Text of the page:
You may test individual pieces and have super results with one or the other element. When you combine it all though, if your website or app takes more than three to four seconds to load, you have failed. They will leave.
You can A/B test these items quickly. Your users will tell you how much space is needed, which CTAs work to sell your service or product, and what takes way too long to load. It is your job to listen and implement what they told you.
Target Audience Testing
So, you need to test A and B options geared toward the same target audience.
Let’s say you have an app with an individual membership plan and a professional plan that costs $1,000 per month.
The features of these two plans and the app versions they offer vary vastly.
You should A/B test them separately within the target audience for each.
That means that you would test the free version that every person can download, install and use with limited features separately from the $1,000 a month plan and conduct each test within its respective target audience.
So, you would test the complimentary app version in a focus group comprised of low- to middle-income individuals who require a straightforward app.
You would test the high-end, professional plan app designed for corporate use in a focus group comprised of high-level executives with high-incomes who require the feature-rich design to accomplish their work.
The opinions of the two groups have no bearing on one another. You would commonly develop two app versions.
If the free app users like a grey and black interface, provide a choice of interface colour combinations in the paid app. This lets the executives choose the colour options they desire.
Users of your complimentary app might not mind music or interaction sounds, but the paid users want silence. You code the app to allow paid users to mute distracting sounds.
The two groups have different needs. They are two separate target audiences, and their input should only apply to their app version.
You need to conduct separate A/B testing for different levels of users. One size does not fit all, and one app will not work for all users.
Testing Your App
When A/B testing, you also need to test your two very similar designs as standalone products.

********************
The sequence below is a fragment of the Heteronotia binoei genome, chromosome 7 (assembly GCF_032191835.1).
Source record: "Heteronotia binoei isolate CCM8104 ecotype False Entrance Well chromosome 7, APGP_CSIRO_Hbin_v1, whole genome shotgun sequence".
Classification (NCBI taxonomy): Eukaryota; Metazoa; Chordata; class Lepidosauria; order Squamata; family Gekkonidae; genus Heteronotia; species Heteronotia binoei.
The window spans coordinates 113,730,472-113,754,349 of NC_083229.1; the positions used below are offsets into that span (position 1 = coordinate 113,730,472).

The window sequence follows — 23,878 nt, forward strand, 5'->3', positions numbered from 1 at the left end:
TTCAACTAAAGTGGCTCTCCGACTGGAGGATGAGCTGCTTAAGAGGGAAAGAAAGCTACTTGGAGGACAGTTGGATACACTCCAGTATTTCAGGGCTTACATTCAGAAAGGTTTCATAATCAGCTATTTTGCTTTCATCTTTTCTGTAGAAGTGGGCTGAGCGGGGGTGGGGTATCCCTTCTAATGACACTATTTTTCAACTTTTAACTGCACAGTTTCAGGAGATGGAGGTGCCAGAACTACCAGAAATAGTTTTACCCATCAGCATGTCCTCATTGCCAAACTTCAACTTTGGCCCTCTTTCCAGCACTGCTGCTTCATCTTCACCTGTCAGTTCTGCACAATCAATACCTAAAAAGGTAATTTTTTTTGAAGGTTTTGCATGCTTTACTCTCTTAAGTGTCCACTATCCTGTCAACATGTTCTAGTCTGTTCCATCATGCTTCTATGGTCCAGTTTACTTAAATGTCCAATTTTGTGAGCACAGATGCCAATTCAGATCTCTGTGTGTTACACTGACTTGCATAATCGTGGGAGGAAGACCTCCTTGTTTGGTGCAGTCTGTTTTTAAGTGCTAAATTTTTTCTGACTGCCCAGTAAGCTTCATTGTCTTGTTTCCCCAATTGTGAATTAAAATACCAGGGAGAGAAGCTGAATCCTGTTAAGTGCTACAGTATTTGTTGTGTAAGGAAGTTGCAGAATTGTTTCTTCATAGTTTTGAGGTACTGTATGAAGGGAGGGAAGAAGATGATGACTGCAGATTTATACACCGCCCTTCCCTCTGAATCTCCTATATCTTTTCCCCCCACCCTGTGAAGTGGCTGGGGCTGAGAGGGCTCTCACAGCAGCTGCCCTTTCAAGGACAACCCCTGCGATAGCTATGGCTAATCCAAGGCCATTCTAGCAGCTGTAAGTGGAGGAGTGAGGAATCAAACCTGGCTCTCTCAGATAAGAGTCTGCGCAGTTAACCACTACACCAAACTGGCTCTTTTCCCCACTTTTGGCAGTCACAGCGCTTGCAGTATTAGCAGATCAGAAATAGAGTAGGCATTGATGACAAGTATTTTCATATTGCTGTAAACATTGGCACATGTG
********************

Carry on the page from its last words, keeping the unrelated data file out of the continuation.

You can easily do this by including a snippet of test code in the code of each design. The system gathers information and sends it to a log file or another app.
You may find digital tools to help with your tests, but they primarily assist with the set-up and analysis, but some help with the implementation.
Here are a few applications to try out. They can vary on whether they are useful for set up, implementation or analytics.
The obvious analytics option is Google Analytics. A tiny bit of code gives you real-time digital marketing reports and website analytics.
A different Google product, Google Optimize, lets you set up, implement and analyse personalised A/B and multivariate tests. You get a visual results display.
Use Visual Website Optimiser if you lack the technical knowledge to run A/B tests. You can do geo-behavioural targeting campaigns and use this all-in-one platform to research site visitors, create an optimisation roadmap and run A/B experiments.
Get help with targeting and rule-based testing with Adobe Target. Maxymiser optimises both online and mobile app customer experiences.
You will need to analyse a tool’s capabilities before applying it to your design. The wrong tool won’t help.
Remember that your A/B tested element must work with all other aspects. Consider how the results of each test impact other project metrics.
You can use A/B testing to develop the perfect marketing messages and the ideal design.
Carefully put together, you can craft a killer app or website that makes every user happy.
You must provide options, and they must suit each person. They must be with a click to choose the option they desire and stick with it unencumbered.
You also must protect other users. For example, one user should not be able to add another to a chat room. They should be able to request to add only. Permissions must be two way.
A/B testing can help you modulate your choices for consumers. You will find what is relevant to each group. You then must create app or website versions that suit each user group.
Originally published at https://inkbotdesign.com on November 15, 2019.